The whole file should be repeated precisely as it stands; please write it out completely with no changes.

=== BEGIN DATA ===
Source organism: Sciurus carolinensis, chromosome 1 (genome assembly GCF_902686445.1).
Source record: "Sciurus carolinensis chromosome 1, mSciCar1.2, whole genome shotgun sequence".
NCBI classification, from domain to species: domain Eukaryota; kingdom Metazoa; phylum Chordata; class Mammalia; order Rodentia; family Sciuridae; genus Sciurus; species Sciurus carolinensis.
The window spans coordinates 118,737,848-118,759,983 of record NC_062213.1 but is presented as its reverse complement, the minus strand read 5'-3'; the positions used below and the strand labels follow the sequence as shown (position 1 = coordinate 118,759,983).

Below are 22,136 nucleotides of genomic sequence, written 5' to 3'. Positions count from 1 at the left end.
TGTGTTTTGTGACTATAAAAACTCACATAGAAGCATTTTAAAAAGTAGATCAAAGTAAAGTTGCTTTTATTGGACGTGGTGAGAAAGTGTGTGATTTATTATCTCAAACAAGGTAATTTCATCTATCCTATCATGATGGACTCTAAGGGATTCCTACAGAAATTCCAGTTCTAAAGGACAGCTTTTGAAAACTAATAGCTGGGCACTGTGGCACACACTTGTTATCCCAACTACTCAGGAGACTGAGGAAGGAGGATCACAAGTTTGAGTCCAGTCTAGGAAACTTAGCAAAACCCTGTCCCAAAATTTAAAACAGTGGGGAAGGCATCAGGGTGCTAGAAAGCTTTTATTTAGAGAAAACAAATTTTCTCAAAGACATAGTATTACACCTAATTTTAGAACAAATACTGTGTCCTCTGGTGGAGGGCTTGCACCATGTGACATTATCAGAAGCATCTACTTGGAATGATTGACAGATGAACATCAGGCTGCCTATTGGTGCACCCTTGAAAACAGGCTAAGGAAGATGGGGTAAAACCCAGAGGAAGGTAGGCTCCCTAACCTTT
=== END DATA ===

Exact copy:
Source organism: Sciurus carolinensis, chromosome 1 (genome assembly GCF_902686445.1).
Source record: "Sciurus carolinensis chromosome 1, mSciCar1.2, whole genome shotgun sequence".
NCBI classification, from domain to species: domain Eukaryota; kingdom Metazoa; phylum Chordata; class Mammalia; order Rodentia; family Sciuridae; genus Sciurus; species Sciurus carolinensis.
The window spans coordinates 118,737,848-118,759,983 of record NC_062213.1 but is presented as its reverse complement, the minus strand read 5'-3'; the positions used below and the strand labels follow the sequence as shown (position 1 = coordinate 118,759,983).

Below are 22,136 nucleotides of genomic sequence, written 5' to 3'. Positions count from 1 at the left end.
TGTGTTTTGTGACTATAAAAACTCACATAGAAGCATTTTAAAAAGTAGATCAAAGTAAAGTTGCTTTTATTGGACGTGGTGAGAAAGTGTGTGATTTATTATCTCAAACAAGGTAATTTCATCTATCCTATCATGATGGACTCTAAGGGATTCCTACAGAAATTCCAGTTCTAAAGGACAGCTTTTGAAAACTAATAGCTGGGCACTGTGGCACACACTTGTTATCCCAACTACTCAGGAGACTGAGGAAGGAGGATCACAAGTTTGAGTCCAGTCTAGGAAACTTAGCAAAACCCTGTCCCAAAATTTAAAACAGTGGGGAAGGCATCAGGGTGCTAGAAAGCTTTTATTTAGAGAAAACAAATTTTCTCAAAGACATAGTATTACACCTAATTTTAGAACAAATACTGTGTCCTCTGGTGGAGGGCTTGCACCATGTGACATTATCAGAAGCATCTACTTGGAATGATTGACAGATGAACATCAGGCTGCCTATTGGTGCACCCTTGAAAACAGGCTAAGGAAGATGGGGTAAAACCCAGAGGAAGGTAGGCTCCCTAACCTTT